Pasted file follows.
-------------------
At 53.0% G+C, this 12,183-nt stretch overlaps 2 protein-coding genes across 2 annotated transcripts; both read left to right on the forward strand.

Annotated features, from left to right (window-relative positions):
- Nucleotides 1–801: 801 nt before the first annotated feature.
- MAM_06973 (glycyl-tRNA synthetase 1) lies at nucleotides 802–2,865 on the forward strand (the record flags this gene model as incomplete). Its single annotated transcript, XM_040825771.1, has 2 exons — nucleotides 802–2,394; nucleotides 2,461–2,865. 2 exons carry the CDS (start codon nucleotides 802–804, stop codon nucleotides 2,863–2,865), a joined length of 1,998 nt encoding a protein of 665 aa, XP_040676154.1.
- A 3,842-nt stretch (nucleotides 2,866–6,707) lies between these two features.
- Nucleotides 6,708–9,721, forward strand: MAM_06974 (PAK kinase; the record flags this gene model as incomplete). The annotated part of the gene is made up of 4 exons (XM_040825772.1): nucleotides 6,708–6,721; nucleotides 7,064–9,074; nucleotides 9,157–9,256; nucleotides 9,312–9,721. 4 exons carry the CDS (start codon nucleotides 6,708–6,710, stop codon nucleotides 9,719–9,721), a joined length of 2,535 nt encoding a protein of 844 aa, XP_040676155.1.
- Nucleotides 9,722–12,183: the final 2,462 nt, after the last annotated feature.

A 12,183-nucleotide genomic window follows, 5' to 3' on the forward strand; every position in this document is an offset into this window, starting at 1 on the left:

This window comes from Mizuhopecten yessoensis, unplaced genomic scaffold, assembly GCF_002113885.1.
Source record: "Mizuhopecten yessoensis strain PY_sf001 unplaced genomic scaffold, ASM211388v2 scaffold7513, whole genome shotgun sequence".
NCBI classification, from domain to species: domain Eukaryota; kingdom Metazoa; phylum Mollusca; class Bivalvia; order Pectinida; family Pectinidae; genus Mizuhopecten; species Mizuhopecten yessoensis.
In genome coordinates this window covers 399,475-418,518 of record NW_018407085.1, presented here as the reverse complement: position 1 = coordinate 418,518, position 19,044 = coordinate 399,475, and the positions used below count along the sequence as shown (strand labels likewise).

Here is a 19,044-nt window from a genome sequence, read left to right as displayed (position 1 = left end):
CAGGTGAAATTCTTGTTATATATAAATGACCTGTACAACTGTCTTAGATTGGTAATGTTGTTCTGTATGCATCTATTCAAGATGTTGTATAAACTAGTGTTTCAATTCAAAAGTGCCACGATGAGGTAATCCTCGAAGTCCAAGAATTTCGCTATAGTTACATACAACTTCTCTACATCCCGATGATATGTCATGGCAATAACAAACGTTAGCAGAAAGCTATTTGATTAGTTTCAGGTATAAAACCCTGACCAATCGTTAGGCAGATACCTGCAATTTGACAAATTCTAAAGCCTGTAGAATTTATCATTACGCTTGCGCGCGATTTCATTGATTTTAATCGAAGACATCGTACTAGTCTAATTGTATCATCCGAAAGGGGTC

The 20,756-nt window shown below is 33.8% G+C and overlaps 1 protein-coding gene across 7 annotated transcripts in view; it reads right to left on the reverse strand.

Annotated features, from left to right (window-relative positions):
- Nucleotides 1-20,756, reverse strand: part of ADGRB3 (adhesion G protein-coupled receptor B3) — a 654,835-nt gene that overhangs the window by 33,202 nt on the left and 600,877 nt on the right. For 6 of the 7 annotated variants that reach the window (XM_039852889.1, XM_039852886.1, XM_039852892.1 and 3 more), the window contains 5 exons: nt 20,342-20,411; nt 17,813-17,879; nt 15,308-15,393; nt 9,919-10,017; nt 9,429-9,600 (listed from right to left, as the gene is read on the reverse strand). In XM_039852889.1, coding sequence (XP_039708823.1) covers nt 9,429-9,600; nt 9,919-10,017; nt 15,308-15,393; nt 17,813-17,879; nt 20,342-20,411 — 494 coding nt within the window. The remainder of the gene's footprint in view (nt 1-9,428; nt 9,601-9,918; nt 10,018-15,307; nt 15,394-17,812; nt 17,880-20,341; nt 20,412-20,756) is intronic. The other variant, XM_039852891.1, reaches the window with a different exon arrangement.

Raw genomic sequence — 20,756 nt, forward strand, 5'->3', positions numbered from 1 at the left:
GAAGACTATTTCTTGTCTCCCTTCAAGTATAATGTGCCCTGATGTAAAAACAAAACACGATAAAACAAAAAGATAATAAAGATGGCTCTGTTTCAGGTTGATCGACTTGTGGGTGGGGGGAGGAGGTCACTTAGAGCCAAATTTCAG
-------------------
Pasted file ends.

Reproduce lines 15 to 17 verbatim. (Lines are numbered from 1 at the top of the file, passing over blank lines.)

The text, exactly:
The 20,756-nt window shown below is 33.8% G+C and overlaps 1 protein-coding gene across 7 annotated transcripts in view; it reads right to left on the reverse strand.

Annotated features, from left to right (window-relative positions):
- Nucleotides 1-20,756, reverse strand: part of ADGRB3 (adhesion G protein-coupled receptor B3) — a 654,835-nt gene that overhangs the window by 33,202 nt on the left and 600,877 nt on the right. For 6 of the 7 annotated variants that reach the window (XM_039852889.1, XM_039852886.1, XM_039852892.1 and 3 more), the window contains 5 exons: nt 20,342-20,411; nt 17,813-17,879; nt 15,308-15,393; nt 9,919-10,017; nt 9,429-9,600 (listed from right to left, as the gene is read on the reverse strand). In XM_039852889.1, coding sequence (XP_039708823.1) covers nt 9,429-9,600; nt 9,919-10,017; nt 15,308-15,393; nt 17,813-17,879; nt 20,342-20,411 — 494 coding nt within the window. The remainder of the gene's footprint in view (nt 1-9,428; nt 9,601-9,918; nt 10,018-15,307; nt 15,394-17,812; nt 17,880-20,341; nt 20,412-20,756) is intronic. The other variant, XM_039852891.1, reaches the window with a different exon arrangement.